Emergency EXit

Non-hormonal birth control

The pill isn't your only option. Compare non-hormonal birth control, like vaginal gels, inserts, and fertility awareness to find the right fit for your lifestyle.
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Phexxi is a pH-balancing gel that is inserted into your vagina with an applicator.
Use it only when you need it
Often covered by insurance
86% effective in pregnancy prevention with typical use

How it works

From Phexxi's website

When semen enters the vagina, it raises the vagina’s pH levels. This allows sperm to swim to the egg, causing pregnancy.

Phexxi maintains a normal vaginal pH and works to keep vaginal pH low to stop the sperm from swimming to the egg.

How to use

Phexxi is used immediately before, or up to 1 hour before each act of sex. Insert the pre-filled applicator into your vagina, push the plunger rod to release the gel, and voila!
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Fertility Awareness

Cycle tracking uses your body's natural cues - like temperature, cervix size/position, and vaginal discharge - to monitor your monthly fertility.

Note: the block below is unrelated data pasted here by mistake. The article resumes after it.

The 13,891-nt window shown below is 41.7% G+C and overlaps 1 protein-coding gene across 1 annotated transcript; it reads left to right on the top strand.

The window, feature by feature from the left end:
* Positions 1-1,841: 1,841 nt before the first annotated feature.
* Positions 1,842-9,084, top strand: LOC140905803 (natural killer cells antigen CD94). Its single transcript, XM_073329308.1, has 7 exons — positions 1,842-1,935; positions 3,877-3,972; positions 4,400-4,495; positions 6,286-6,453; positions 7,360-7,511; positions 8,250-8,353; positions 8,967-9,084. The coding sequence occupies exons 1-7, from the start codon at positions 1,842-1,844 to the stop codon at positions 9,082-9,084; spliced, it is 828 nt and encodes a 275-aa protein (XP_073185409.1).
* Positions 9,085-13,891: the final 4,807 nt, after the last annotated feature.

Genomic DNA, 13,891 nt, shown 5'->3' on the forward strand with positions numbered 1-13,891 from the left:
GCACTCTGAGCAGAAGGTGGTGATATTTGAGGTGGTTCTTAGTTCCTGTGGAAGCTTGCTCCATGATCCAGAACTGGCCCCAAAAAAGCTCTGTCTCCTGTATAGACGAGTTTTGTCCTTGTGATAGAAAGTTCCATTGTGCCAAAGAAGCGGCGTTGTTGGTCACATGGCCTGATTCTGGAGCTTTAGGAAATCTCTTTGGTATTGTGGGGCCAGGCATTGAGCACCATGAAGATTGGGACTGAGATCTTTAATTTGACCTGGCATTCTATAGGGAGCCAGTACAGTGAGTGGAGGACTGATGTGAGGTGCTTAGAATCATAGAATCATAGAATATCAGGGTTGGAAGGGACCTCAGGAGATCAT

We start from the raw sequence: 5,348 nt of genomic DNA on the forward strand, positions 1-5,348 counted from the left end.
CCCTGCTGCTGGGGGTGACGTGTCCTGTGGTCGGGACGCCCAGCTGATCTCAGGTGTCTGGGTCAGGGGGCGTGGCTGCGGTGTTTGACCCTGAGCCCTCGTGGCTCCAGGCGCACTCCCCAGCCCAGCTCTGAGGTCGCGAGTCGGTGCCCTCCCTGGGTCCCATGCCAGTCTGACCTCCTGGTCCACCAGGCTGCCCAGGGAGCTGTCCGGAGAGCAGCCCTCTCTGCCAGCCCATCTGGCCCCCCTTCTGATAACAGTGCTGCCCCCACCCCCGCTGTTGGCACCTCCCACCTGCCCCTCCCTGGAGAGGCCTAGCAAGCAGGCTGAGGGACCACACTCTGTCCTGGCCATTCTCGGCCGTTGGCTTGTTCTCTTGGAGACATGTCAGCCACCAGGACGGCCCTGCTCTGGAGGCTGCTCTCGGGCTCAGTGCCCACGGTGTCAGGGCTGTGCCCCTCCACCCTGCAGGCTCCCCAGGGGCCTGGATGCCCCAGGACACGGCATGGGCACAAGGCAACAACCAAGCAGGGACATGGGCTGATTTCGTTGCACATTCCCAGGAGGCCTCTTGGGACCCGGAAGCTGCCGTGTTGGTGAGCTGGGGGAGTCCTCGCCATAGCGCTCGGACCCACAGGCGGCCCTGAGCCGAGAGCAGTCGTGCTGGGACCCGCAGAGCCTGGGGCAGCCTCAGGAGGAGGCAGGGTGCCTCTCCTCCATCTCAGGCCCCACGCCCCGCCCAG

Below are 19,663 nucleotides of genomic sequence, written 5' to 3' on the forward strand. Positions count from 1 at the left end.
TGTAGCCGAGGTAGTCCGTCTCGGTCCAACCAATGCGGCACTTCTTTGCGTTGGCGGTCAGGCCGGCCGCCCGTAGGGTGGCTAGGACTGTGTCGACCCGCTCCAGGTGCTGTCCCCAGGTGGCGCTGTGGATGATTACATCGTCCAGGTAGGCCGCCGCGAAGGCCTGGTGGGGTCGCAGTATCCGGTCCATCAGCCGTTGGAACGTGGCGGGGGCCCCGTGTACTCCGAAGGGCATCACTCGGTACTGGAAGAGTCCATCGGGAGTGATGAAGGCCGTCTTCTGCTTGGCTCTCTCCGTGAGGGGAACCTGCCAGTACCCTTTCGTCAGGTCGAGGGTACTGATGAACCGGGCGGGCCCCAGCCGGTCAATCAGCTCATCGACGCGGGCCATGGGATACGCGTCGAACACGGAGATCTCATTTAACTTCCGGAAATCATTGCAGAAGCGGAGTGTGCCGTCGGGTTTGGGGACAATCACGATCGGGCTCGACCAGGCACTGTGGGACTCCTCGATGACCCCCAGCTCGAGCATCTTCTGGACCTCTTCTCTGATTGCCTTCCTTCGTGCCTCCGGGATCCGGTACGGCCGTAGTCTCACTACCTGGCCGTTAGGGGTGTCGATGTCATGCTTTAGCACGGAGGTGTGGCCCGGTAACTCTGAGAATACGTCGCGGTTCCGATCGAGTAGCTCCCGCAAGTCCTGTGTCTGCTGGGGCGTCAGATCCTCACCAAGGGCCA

Natural Cycles is 93% effective with typical use
Understand your body's signals

Cycle Tracking Options

There are several tools available for your cycle tracking journey. We've rounded up our favorites here. Remember, it takes 3 to 6 months to figure out your body's rhythm, so plan in advance!
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Cooper IUD (Paraguard)

IUDs, or intrauterine devices, are long-lasting birth control implants.
99% effective in pregnancy prevention with typical use
Discrete; not visible to your partner
Lasts 10-12 years

How it works

The only active ingredient in a copper IUD is, you guessed it, copper. Copper stops sperm in its tracks so it can't reach the egg. No fertilization = no pregnancy.

How to use

You'll need to go to a clinic to have any IUD inserted, and then again when you decide to have it removed. Learn how to get birth control.
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Cervical Caps, Diaphragms, and Internal Condoms

Cervical Caps, Diaphragms, and Internal Condoms are all placed inside the vagina.
Cervical caps and diaphragms are reusable
Often covered by insurance
Can be inserted hours before sex

Explore your options

All of these are considered medical devices, so you'll need a prescription to get them. Learn how to get birth control.